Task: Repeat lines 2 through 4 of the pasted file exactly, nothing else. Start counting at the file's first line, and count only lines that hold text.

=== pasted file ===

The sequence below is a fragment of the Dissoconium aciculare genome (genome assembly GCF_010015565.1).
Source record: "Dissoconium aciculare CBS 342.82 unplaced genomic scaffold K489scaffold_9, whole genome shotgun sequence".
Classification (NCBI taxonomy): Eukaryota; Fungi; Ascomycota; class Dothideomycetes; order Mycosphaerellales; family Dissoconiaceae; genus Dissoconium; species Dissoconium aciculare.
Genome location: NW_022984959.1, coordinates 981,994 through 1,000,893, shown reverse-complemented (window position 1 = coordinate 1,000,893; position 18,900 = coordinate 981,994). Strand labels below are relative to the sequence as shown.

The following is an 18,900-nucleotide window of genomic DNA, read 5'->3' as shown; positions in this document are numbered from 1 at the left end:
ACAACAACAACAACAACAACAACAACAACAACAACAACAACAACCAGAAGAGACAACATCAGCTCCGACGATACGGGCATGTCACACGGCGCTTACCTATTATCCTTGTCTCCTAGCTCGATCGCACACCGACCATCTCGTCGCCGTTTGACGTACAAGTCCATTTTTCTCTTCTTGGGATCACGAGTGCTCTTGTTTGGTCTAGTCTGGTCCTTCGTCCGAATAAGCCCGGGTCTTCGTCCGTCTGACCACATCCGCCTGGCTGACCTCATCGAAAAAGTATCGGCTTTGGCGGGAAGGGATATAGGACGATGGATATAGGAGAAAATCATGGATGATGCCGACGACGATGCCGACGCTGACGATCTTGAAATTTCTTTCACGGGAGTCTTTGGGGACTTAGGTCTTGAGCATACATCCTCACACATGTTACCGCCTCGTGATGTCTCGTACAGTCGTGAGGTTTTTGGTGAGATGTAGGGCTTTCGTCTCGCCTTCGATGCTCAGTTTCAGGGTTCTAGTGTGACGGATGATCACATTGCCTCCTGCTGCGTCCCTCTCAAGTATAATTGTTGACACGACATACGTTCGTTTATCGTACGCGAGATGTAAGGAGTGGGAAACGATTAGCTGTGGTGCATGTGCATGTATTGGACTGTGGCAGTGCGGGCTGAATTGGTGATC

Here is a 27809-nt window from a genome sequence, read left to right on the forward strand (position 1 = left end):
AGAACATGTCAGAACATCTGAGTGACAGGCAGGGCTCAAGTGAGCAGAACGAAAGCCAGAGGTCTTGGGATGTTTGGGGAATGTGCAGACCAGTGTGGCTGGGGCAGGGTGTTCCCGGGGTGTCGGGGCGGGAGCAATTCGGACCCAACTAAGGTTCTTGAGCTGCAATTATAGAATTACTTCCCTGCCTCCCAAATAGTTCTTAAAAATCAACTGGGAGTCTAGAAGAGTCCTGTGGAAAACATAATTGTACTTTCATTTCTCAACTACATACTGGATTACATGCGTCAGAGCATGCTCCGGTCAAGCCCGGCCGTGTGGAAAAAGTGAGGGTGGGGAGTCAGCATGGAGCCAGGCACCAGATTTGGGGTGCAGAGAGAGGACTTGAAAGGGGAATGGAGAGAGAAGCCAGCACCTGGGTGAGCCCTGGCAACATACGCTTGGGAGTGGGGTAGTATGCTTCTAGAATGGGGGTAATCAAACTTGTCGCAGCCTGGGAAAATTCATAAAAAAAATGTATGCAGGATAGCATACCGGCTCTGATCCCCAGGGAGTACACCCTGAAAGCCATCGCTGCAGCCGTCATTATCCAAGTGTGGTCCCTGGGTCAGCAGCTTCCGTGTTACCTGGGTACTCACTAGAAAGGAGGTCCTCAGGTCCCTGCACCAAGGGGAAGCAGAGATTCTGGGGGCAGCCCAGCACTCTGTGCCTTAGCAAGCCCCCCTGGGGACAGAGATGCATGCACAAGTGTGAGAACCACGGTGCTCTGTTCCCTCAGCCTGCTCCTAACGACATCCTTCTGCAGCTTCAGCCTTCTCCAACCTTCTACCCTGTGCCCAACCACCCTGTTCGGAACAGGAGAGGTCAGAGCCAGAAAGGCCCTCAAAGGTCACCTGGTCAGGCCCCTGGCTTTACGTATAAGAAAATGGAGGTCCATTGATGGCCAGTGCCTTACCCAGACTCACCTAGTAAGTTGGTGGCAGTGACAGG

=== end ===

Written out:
Source record: "Dissoconium aciculare CBS 342.82 unplaced genomic scaffold K489scaffold_9, whole genome shotgun sequence".
Classification (NCBI taxonomy): Eukaryota; Fungi; Ascomycota; class Dothideomycetes; order Mycosphaerellales; family Dissoconiaceae; genus Dissoconium; species Dissoconium aciculare.
Genome location: NW_022984959.1, coordinates 981,994 through 1,000,893, shown reverse-complemented (window position 1 = coordinate 1,000,893; position 18,900 = coordinate 981,994). Strand labels below are relative to the sequence as shown.